Security under God’s Protection
1 You who abide in the shelter of the Most High,[b]
who rest in the shadow of the Almighty,
2 say to the Lord, “You are my refuge and my fortress,
my God in whom I place my trust.”
3 He will rescue you from the snare of the fowler[c]
and from virulent pestilence.
4 With his feathers he will shelter you,[d]
and you will take refuge under his wings;
his faithfulness serves as a protective shield.
5 You will not fear the terror by night[e]
nor the arrow that flies by day,
6 nor the pestilence that stalks in darkness,
nor the plague[f] that lays waste at midday.
7 Even though a thousand may fall at your side,
ten thousand at your right hand,
such evils will not afflict you.
8 Rather, your own eyes will behold[g]
the punishment inflicted on the wicked.
9 You have made the Lord your refuge
and chosen the Most High to be your dwelling.
10 Therefore, no evil will threaten you,
no calamity will come near your dwelling.
11 [h]For he will command his angels[i] about you—
to guard you wherever you go.
12 They will lift you up with their hands,
lest you dash your foot against a stone.[j]
13 You will tread upon the asp and the viper;
you will trample the lion and the dragon.[k]
14 [l]“Because he loves me, I will deliver him,
I will raise high[m] the one who acknowledges my name.
15 When he calls to me, I will answer,
and I will be with him in time of distress;
I will rescue him and cause him to be honored.[n]
16 I will reward him with a long life
and show him my salvation.”[o]
- Psalm 91:1 This pilgrimage psalm is a glowing testimony to the security that God bestows on those who come to the temple to place themselves under his protection. They will be strengthened by God and his angels all along the path of life in which perils and snares proliferate on every side: the terror by night, the arrow by day, the fowler’s snare, pestilence, and plague, as well as the asp and viper, lion and dragon—in a word, every possible threat. Death itself seems to retreat, and one gets a glimpse of the peace and joy of the Messianic Age.
En route toward Jerusalem, or toward God, every believer is a pilgrim. The itinerary is not an idyllic dream; rather, amidst risks and dangers, the Lord delivers us from fear and leads us to salvation, to life in his presence. This peaceful psalm is especially suited to be an evening prayer.
We can regard this psalm as an exhortation of Christ developing the invitation that he addressed to his disciples after the Last Supper: “Do not let your hearts be troubled. You place your trust in God [the Father]. Trust also in me” (Jn 14:1). We are to journey along the path of life with the constant certitude that the divine Persons surround us with a never-ending solicitude.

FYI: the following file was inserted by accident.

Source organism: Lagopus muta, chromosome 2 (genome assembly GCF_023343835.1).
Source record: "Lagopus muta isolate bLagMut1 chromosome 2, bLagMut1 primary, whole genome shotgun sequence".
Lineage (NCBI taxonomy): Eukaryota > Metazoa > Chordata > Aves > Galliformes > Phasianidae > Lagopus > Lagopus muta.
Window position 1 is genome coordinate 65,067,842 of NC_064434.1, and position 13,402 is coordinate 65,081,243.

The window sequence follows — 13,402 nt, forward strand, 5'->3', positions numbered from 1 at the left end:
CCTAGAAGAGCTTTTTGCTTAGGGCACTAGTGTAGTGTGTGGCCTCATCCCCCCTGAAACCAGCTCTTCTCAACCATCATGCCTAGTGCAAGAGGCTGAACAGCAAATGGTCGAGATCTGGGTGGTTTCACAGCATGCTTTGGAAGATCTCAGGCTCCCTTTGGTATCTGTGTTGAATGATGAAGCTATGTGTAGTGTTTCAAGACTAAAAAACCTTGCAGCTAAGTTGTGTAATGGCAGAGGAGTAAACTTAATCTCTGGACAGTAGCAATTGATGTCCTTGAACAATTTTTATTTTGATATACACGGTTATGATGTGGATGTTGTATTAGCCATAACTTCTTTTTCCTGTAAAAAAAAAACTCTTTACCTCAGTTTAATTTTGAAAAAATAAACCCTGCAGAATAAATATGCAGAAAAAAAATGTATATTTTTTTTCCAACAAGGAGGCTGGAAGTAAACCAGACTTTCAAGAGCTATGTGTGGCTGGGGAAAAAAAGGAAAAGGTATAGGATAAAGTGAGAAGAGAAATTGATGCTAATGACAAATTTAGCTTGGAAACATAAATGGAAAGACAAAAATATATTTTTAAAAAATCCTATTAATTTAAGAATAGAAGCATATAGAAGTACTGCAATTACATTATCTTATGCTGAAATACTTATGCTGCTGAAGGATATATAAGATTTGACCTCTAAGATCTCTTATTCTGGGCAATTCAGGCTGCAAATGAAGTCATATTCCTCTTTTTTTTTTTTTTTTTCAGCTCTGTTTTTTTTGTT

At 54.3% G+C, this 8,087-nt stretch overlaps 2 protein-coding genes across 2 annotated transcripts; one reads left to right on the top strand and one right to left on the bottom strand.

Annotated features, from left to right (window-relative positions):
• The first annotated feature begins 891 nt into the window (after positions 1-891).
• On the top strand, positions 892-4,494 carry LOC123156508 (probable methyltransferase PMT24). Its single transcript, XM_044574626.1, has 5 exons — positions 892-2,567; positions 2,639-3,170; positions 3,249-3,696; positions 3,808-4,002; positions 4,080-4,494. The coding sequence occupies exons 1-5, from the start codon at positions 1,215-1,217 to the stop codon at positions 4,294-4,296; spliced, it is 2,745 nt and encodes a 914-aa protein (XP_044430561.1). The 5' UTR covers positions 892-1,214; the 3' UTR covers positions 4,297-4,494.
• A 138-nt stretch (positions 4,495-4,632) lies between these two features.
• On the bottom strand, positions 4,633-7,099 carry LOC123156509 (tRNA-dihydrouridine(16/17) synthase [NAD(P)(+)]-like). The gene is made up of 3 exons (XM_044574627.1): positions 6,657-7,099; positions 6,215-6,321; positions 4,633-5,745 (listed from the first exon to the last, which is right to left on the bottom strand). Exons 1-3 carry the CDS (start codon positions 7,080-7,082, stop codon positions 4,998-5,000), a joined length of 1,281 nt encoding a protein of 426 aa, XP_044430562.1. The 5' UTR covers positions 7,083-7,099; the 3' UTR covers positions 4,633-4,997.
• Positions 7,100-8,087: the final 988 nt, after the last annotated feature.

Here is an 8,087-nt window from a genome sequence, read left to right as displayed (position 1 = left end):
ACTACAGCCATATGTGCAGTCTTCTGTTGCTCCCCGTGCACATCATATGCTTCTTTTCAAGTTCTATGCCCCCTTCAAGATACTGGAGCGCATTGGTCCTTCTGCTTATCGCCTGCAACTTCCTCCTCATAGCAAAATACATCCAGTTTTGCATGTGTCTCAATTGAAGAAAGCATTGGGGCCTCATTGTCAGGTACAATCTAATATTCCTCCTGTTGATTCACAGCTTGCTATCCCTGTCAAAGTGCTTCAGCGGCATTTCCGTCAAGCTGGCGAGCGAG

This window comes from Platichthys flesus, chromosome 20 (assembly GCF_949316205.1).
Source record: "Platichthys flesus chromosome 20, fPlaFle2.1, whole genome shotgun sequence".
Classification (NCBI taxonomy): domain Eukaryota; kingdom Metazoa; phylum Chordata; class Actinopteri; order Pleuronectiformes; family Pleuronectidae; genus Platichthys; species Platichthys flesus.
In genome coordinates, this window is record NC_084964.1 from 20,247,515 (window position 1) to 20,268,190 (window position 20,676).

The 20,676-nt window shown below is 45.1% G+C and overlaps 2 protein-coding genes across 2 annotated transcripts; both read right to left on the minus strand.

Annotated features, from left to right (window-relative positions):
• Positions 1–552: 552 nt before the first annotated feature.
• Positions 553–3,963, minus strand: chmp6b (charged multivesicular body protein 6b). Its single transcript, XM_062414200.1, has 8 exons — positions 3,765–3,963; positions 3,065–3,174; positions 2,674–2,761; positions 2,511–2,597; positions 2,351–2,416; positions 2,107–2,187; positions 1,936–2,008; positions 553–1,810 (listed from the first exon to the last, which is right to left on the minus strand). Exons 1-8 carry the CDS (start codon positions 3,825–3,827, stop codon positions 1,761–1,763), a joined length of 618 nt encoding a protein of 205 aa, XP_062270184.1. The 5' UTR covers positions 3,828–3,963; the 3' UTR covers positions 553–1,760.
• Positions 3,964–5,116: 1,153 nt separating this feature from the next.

- Psalm 91:1 The shelter of the Most High: a designation in the psalms for the temple (see Pss 27:5; 31:21; 61:5). The shadow of the Almighty: literally, “the shadow of the wings of the Almighty” (see Pss 17:8; 36:8; 57:2; 63:8). As indicated by verse 4, the shadow is an image of the safety to be found under the outstretched wings of the cherubim in the Holy of Holies. Almighty: literally, “Shaddai,” an ancient name for God (see note on Ps 68:15).
- Psalm 91:3 Snare of the fowler: a proverbial phrase for danger (see Ps 124:7; Prov 6:5; Hos 9:8).
- Psalm 91:4 With his feathers he will shelter you: traditional biblical image (see note on Ps 17:8).
- Psalm 91:5 Terror by night: resulting from true or false alerts of enemy attacks; attacks by day were announced by flying arrows.
- Psalm 91:6 Pestilence . . . plague: dreaded mortal diseases that frequently grew into epidemics (see Deut 32:24; Hos 13:14; Hab 3:5). In place of the plague that lays waste at midday, other versions have: “devil at noon” or the “noonday devil” (apparently a mythological expression for a contagious disease presumed to be caused by the noonday sun).
- Psalm 91:8 Your own eyes will behold: the righteous will be merely a spectator to the threats mentioned and not be harmed by them.
- Psalm 91:11 These words were cited by Satan when tempting Christ to presumption against divine providence (Mt 4:6; Lk 4:10f).
- Psalm 91:11 His angels: the teaching on guardian angels is common in the Old Testament (see Ps 34:7; Gen 24:7; Ex 23:20).
- Psalm 91:12 Against a stone: along the stony paths of Canaan (see Ps 23:3).
- Psalm 91:13 Asp . . . viper . . . lion . . . dragon: these terms correspond to the references found in verses 5-6 and complete the list of deadly threats against God’s servants (see Am 5:19).
- Psalm 91:14 The psalmist reinforces his message by utilizing the form of a prophetic oracle in which God promises Messianic blessings to all who put their trust in him (see Ps 50:15, 23; Rom 8:30).
- Psalm 91:14 Raise high: i.e., “raise him to a high, safe place.” My name: see note on Ps 5:12.
- Psalm 91:15 The Lord gives assurance that his faithful will be honored for living honestly; they will enjoy themselves as his children in this life (see Pss 73:24; 112:9; 149:5; Isa 43:2; Jer 33:3).
- Psalm 91:16 With a long life . . . my salvation: for the sages of Israel, a long life is the reward of the righteous (see Ex 23:26; Deut 4:40; 1 Sam 2:30; Job 5:26; Prov 3:2, 16; 10:27), crowned by salvation (see 1 Tim 4:8f).